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Runic Dictionary

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Starkaðr gamli Stórvirksson (StarkSt)

volume 8; ed. Margaret Clunies Ross;

Víkarsbálkr (Vík) - 33

Starkaðr inn gamli ‘the Old’ Stórvirksson (StarkSt) was a legendary Scandinavian hero, known to Danish, Norwegian, Icelandic and possibly Anglo-Saxon traditions. Some sources (e.g. Saxo Grammaticus (Saxo 2015, I, vi. 5. 2, pp. 378-9), one version of Heiðr and Víkarsbálkr (Vík) in Gautr) claim that he was born a giant with six or eight arms, which the god Þórr reduced to two by tearing off the remainder. Both in Saxo and in Gautr, Starkaðr is represented as a hero of prodigious strength and bravery, but influenced by the gods Óðinn and Þórr to commit acts of gross treachery, the best-known of which is his mock sacrifice of his friend, King Víkarr, at Óðinn’s instigation. The mock sacrifice turns into the real thing, and, as a consequence, Starkaðr is repudiated by his warrior companions. Saxo and the Icelandic sources also know Starkaðr as a poet. Skáldatal (SnE 1848-87, III, 251, 259) heads its list of poets and their patrons with Starkaðr’s name as that of the earliest poet whose identity people remember, adding that he composed about the kings of Denmark. In Ht Snorri Sturluson names a verse-form, Starkaðar lag, after Starkaðr (SnE 2007, 38), while in TGT Óláfr Þórðarson quotes a fragment (StarkSt Frag 1III) which he attributes to him. In Gautr the autobiographical poem Víkarsbálkr ‘Víkarr’s Section’ (VíkVIII) is attributed to Starkaðr.

Víkarsbálkr — StarkSt VíkVIII (Gautr)

Not published: do not cite (StarkSt VíkVIII (Gautr))

stanzas:  1   2   3   4   5   6   7   8   9   10   11   12   13   14   15   16   17   18   19   20   21   22   23   24   25   26   27   28   29   30   31   32   33 

SkP info: VIII, 257

old edition introduction edition manuscripts transcriptions concordance search files

3 — StarkSt Vík 3VIII (Gautr 11)

edition interactive full text transcriptions old edition references concordance


Cite as: Margaret Clunies Ross (ed.) 2017, ‘Gautreks saga 11 (Starkaðr gamli Stórvirksson, Víkarsbálkr 3)’ in Margaret Clunies Ross (ed.), Poetry in fornaldarsögur. Skaldic Poetry of the Scandinavian Middle Ages 8. Turnhout: Brepols, p. 257.

Þá * Herþjófr         Harald um vélti;
sér ójafnan         sveik í trygðum,
Egða dróttin         öndu rænti,
en hans sonum         haptbönd sneri.

Þá * um vélti Herþjófr Harald; sveik ójafnan sér í trygðum, rænti {dróttin Egða} öndu, en sneri sonum hans haptbönd.

Then Herþjófr tricked Haraldr; he betrayed [a man] unequal to himself in his plighted oath, robbed {the lord of the Egðir} [= Haraldr] of life and twisted captive shackles for his sons.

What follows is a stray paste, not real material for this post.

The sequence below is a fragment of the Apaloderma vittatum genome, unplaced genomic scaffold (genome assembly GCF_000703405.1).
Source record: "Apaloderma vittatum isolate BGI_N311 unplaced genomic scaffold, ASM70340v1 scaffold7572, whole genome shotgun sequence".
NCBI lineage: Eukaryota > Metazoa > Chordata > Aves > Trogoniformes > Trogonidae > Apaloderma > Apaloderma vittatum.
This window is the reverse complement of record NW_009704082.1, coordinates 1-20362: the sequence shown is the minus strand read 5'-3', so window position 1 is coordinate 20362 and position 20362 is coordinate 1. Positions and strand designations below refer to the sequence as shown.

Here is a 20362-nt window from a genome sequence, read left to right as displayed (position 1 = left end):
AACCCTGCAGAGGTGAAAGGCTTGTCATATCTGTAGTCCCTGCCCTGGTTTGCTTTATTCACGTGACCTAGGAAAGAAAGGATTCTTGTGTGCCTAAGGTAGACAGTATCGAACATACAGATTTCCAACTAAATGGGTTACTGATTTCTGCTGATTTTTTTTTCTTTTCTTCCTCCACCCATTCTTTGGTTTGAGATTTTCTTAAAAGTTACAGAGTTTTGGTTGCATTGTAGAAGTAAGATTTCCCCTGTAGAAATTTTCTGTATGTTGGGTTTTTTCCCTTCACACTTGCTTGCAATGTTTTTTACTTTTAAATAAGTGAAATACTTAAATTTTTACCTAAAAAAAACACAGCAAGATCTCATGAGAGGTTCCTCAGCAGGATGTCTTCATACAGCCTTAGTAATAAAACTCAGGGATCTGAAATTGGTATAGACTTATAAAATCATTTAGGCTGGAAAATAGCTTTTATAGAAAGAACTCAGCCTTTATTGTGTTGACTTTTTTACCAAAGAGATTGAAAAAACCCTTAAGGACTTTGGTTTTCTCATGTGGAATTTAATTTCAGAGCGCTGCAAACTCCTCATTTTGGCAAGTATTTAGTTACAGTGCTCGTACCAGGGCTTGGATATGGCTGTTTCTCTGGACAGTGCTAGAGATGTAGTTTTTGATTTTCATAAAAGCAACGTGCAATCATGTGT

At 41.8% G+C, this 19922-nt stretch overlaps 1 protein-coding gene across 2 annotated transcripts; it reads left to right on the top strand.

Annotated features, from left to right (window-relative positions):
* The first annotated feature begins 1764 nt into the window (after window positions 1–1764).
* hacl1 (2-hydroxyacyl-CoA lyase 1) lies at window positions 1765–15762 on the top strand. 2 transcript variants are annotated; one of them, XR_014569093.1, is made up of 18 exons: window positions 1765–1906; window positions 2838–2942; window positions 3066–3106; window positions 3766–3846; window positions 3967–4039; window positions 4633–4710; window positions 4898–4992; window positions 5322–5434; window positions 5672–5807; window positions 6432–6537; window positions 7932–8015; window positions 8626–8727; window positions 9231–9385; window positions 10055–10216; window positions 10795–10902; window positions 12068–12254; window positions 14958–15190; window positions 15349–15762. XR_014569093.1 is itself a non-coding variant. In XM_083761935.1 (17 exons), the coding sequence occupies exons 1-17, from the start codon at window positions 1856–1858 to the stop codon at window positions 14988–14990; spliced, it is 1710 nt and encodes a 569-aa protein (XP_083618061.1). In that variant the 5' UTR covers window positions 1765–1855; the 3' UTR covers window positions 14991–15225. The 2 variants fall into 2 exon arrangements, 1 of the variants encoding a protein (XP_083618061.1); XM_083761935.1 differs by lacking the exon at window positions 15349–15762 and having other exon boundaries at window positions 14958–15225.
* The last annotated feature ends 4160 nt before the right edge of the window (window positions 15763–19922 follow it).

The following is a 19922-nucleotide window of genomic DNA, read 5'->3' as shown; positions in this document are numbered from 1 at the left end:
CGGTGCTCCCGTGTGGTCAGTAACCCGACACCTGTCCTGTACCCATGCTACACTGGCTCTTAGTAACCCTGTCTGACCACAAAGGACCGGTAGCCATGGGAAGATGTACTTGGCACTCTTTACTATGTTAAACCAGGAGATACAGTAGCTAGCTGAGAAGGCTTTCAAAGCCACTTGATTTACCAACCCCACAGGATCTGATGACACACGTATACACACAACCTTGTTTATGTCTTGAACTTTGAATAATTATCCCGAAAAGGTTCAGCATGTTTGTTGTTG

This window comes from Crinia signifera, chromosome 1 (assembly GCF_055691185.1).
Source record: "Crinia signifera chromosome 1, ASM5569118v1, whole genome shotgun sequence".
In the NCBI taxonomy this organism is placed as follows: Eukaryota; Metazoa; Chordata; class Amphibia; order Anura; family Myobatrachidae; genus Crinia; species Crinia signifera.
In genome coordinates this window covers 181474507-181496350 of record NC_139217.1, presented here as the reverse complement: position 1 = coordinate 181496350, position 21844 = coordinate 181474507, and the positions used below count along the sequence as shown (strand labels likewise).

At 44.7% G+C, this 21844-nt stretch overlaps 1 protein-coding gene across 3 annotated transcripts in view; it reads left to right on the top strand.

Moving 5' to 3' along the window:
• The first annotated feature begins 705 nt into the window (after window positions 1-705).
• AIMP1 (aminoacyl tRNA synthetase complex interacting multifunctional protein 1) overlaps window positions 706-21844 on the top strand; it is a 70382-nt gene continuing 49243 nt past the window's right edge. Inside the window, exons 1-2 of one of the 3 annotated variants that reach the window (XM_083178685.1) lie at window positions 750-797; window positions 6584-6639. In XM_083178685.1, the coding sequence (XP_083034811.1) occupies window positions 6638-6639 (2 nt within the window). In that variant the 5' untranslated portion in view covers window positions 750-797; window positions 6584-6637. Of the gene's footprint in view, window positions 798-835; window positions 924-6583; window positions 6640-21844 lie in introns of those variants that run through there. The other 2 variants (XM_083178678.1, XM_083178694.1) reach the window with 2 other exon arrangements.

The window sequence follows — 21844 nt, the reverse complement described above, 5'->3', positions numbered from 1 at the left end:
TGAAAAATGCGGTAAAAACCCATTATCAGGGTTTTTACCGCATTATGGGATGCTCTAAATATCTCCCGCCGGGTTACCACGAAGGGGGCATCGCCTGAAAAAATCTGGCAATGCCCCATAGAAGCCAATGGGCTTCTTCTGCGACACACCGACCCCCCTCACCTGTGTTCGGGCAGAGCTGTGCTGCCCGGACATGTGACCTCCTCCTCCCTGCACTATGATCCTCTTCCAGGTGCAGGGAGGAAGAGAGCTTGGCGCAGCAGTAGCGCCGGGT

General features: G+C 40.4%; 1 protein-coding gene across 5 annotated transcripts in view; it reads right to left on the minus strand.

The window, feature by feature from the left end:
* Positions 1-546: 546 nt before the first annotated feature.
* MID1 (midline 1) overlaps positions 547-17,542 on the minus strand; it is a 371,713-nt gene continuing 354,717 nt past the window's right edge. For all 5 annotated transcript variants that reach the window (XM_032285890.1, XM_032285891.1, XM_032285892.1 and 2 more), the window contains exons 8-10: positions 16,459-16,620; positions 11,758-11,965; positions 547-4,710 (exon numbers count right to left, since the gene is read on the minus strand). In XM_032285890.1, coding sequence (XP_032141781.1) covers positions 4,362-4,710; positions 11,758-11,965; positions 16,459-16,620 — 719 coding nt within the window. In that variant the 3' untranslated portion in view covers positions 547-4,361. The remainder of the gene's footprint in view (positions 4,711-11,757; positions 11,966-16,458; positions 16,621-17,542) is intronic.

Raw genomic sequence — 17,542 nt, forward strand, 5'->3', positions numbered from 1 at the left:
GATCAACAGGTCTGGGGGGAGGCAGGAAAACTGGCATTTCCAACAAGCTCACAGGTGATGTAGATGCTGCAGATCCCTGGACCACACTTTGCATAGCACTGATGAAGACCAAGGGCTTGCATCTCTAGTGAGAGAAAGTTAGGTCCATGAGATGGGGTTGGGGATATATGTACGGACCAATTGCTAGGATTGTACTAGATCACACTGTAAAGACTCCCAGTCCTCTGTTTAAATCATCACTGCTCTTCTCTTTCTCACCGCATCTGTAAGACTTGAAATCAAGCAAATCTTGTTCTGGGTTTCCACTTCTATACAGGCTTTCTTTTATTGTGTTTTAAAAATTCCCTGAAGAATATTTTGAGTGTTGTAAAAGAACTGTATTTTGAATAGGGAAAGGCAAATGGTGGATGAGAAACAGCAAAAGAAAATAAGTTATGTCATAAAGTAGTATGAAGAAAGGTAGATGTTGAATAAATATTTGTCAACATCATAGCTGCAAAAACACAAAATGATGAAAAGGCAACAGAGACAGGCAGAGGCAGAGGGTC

Mss: 590b-cˣ(3v), 152(198va), papp11ˣ(5r) (Gautr)

Readings: [1] Þá *: þá er all;    Herþjófr (‘Herþ.̂’): Herþjófi 152    [2] Harald: Haraldi 152    [5] dróttin: dróttni papp11ˣ    [6] öndu: auðnu 152    [8] haptbönd: haptland or hæptland with t added above the line papp11ˣ

Editions: Skj: Anonyme digte og vers [XIII], E. 13. Vers af Fornaldarsagaer: Af Gautrekssaga II 3: AII, 324, BII, 344, Skald II, 185; FSN 3, 17, Gautr 1664, 21, Gautr 1900, 14, FSGJ 4, 14; Edd. Min. 38.

Context: This stanza and the immediately following Vík 4 (Gautr 12) follow a prose passage that tells that Herþjófr, king of Hordaland (ON Hǫrðaland), made a surprise night attack on King Haraldr of Agder and killed him in spite of his plighted oath (drap hann í trygðum), taking his son Víkarr as a hostage, as well as many other sons of powerful men.

Notes: [1] þá * ‘then’: This edn follows Skj B and Skald in deleting all mss’ er and understanding ll. 1-2 as a main clause. This line is in kviðuháttr. — [1] Herþjófr: According to an earlier passage of Gautr (Gautr 1900, 11), Herþjófr was the son of a certain Húnþjófr, King of Hordaland, who was in turn the son of Friðþjófr the Bold and Ingibjǫrg the Fair, who are the protagonists of another fornaldarsaga, Friðþjófs saga ins frœkna ‘The Saga of Friðþjófr the Bold’ (Frið). For a discussion of the possible relations between these two sagas and their genealogical information, see Gautr 1900, lxxxix-xcii. — [8] haptbönd ‘captive shackles’: There is one other instance of this cpd in Old Norse poetry, Hálf 5/6, where snúa ‘twist’ co-occurs. The first element is hapt ‘fetter, shackle’, metaphorically ‘restraint, curb’; cf. OE hæft ‘bond, fetter’, OHG haft ‘fetter, captivity’.

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